Hugh Parker captures the
vibrating anxiety of needy actor, Freddie, and Nicki Wendt has an
entertainingly wry quality as sensible Belinda who unsuccessfully mediates
off-stage conflicts and desperately tries to save the show onstage.
Ray Chong Nee performs a comically
daring slapstick tumble down stairs but is not always credible as Cockney
Garry, while James Saunders captures the frantic edginess of Tim, the over-worked
Stage Manager, and Steven Tandy is effectively daffy as Selsdon, the boozy, elderly
The classic farce elements of Frayn’s play demand tight cueing,
impeccable comic timing and a relentless pace, but this production, despite
having some neatly staged and funny scenes, falters at times and loses its
The timing must be perfect at every moment for all elements of a classic
farce – doors opening, shutting and jamming, actors banging into walls, falling
over furniture, losing clothes and props – for it to be successful.
Despite these issues, the audience is enthusiastic and entertained by
this rowdy, spirited performance of Frayn’s classic farce.
By Sydney Puppet Theatre, Melbourne Festival of Puppetry 2017 At La Mama, Festival runs until July 9, Nella’s Wings runs until July 6, 2017
Reviewer: Kate Herbert
Review also published in Herald Sun Arts online on Fri July 57, 2017. KH
Puppets can do things that humans can’t and Nella’s Wings is a story about
a puppet-child who dreams of flying.
Nella never speaks but she indulges her passion for flight by drawing
creatures that fly and, to the delight of the four to eight year olds, joyfully
conjures the locations where they live.
In this charming, gentle performance directed by Annie Forbes, puppeteer,
Sue Wallace, performs with Nella, a sweet, enigmatic and colourful hand-held
puppet, animating Nella’s chalk drawings and turning her fantasies into flying
creatures and vivid landscapes.
The set design (Lucy Nias) is spare and simple, featuring an old, wooden
school desk in which Nella sleeps and dreams, a white screen on which shadow
puppets magically appear, and a series of painted, embroidered and padded
cloths to provide scenery.
The children participate willingly and vocally, responding to Nella’s
sketches by calling out, ‘It’s a penguin!’ or ‘It’s a balloon!’ or ‘Use the
feathers!’ and commiserating with ‘Poor Nella’ when her dreams of flying seem
Wallace hums, sings and whispers to Nella and enlivens her imaginings,
sending the audience first to an owl’s nest where a mother owl flaps and frets while
feeding her chirping, hungry owlets.
Wallace then transports us to the desert and Uluru where the children giggle
when a goofy camel dumps a huge dropping that then causes a mid-air fight
between brightly hued, flying bugs.
On the shadow screen, a penguin (‘They can’t fly’, a child reminds us)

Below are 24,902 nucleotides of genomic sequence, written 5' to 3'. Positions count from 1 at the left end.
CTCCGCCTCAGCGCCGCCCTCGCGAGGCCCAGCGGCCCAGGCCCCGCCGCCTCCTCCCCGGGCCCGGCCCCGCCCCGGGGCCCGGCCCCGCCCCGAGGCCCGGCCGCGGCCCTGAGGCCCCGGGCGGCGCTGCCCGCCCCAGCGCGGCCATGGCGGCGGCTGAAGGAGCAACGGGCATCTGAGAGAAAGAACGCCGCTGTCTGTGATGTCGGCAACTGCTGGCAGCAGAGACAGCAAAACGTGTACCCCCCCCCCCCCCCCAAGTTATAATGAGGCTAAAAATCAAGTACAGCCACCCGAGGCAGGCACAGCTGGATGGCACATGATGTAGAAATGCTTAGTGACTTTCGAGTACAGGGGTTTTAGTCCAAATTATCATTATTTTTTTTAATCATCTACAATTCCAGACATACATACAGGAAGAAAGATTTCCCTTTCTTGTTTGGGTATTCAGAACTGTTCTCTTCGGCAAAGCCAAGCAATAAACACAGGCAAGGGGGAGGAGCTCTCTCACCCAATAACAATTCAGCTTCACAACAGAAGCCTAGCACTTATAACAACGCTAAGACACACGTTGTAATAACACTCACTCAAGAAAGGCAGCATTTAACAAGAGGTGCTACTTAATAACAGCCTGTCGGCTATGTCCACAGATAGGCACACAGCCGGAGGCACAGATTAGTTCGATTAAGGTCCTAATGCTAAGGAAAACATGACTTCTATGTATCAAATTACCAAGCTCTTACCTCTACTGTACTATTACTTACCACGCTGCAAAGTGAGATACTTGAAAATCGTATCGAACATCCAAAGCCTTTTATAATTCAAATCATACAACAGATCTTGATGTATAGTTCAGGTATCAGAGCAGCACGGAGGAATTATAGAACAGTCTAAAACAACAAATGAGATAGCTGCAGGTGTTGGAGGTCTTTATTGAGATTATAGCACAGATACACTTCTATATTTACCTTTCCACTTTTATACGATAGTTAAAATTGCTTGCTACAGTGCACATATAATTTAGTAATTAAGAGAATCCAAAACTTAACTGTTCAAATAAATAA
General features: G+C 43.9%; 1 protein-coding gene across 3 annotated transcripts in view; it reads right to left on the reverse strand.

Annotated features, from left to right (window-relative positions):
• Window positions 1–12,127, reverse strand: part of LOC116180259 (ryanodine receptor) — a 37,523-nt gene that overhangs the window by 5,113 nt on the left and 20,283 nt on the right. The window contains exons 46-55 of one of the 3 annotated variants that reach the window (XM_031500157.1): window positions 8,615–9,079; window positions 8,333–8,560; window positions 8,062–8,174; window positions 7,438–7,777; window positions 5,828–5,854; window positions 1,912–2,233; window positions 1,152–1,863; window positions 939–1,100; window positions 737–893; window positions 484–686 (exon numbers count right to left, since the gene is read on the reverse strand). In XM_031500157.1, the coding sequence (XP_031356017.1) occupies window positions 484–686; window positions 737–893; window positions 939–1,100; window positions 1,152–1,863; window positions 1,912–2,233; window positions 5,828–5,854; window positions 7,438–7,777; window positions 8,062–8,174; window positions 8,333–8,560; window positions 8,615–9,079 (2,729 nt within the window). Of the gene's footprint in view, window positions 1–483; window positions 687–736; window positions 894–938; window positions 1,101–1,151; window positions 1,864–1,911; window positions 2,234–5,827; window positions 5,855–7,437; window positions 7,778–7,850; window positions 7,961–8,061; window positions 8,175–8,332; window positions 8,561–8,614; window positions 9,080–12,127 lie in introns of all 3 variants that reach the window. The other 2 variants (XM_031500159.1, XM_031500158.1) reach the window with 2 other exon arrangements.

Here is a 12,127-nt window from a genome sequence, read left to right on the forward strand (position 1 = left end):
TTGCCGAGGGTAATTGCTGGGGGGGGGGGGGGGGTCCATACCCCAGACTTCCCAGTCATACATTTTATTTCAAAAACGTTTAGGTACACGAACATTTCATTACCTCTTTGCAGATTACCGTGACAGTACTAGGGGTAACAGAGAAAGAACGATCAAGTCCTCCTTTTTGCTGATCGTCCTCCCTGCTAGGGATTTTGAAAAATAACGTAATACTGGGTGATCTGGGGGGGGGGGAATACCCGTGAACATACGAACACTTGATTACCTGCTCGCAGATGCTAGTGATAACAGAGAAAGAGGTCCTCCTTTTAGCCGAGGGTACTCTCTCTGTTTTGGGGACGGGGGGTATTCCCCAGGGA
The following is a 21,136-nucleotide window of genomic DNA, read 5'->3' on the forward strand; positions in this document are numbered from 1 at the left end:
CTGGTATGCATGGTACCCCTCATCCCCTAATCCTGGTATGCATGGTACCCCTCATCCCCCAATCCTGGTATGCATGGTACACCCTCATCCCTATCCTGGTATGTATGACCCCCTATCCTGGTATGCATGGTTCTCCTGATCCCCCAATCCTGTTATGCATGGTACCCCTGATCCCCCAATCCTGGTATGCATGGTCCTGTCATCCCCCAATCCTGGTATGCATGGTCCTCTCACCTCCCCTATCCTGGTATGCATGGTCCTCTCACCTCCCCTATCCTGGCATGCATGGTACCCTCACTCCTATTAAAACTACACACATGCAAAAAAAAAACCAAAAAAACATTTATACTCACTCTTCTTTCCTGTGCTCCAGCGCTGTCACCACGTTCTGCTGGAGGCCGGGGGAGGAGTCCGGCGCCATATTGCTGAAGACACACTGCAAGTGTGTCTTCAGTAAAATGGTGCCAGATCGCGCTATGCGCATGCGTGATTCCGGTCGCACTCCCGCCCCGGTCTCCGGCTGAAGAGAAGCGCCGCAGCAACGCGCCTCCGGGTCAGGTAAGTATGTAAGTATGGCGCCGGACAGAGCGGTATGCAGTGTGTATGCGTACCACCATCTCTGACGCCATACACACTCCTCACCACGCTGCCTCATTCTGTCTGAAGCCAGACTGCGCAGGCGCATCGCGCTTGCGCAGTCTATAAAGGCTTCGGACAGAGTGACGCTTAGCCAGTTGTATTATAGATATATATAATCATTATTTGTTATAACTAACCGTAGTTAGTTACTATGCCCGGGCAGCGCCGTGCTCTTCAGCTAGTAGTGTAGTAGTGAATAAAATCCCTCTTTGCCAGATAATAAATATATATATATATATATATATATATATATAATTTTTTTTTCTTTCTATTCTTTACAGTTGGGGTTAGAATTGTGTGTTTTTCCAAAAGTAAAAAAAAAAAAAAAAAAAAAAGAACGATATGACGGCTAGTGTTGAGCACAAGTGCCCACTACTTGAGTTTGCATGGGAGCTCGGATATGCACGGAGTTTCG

swims with the fish, dodging greedy sharks, then, in an enchanting vignette, a burbling
baby plays with a gossamer-light butterfly.
This simple tale of dreams and flight engages and entrances the littlies
and, if you miss this one, it is not the only puppetry show on at La Mama this
In the courtyard outside the theatre, a Puppet Picnic takes place where
the children can interact with a tiny monkey, multiple dinosaurs, a slow tortoise
and its foxy friend.
Festival of Puppetry is host to about 20 performances and workshops by
Australian and overseas artists, including Arkipelago 2: A Story of Intima-Sea by
Anino Shadowplay Collective from The Phillippines, a family show about the people’s relationship with the sea.
programme for Melbourne Festival of Puppetry here:
By Sam Moran, Roola Boola Children’s Arts Festival
off Chapel Roola Boola Festival runs until July 14
Performance program runs until July 7,
Reviewer: Kate Herbert
Review also published in Herald Sun Arts online on Wed July 5, 2017& late in print (Fri 7 July). KH
You may recognise Sam Moran as a former Wiggle but also, more recently,
from his children’s
music show, Play Along With Sam, that runs on Nickelodeon’s sister channel,
As part of
the Roola Boola Children’s Arts Festival, Moran performs his 50-minute stage version
of Play Along With Sam in which he sings his peppy, singable signature tunes for
an enthusiastic audience of under-sixes.
Two youthful dancers (Jayme-Jo
Massoud and Miah Rose Lake) support Moran with perky choreography that is
simple enough for the children to imitate, and they do – they all excitedly dance,
skip, jump and wave their arms around in their seats.
Sporting a white safari
jacket and a pith helmet, Moran performs in front of a huge, colourful banner
that proclaims ‘Play Along With Sam’ and, accompanied by a recorded backing
track, sings his songs that include bouncy tunes, cheerful singalongs, a Caribbean
rhythm and even a rock number.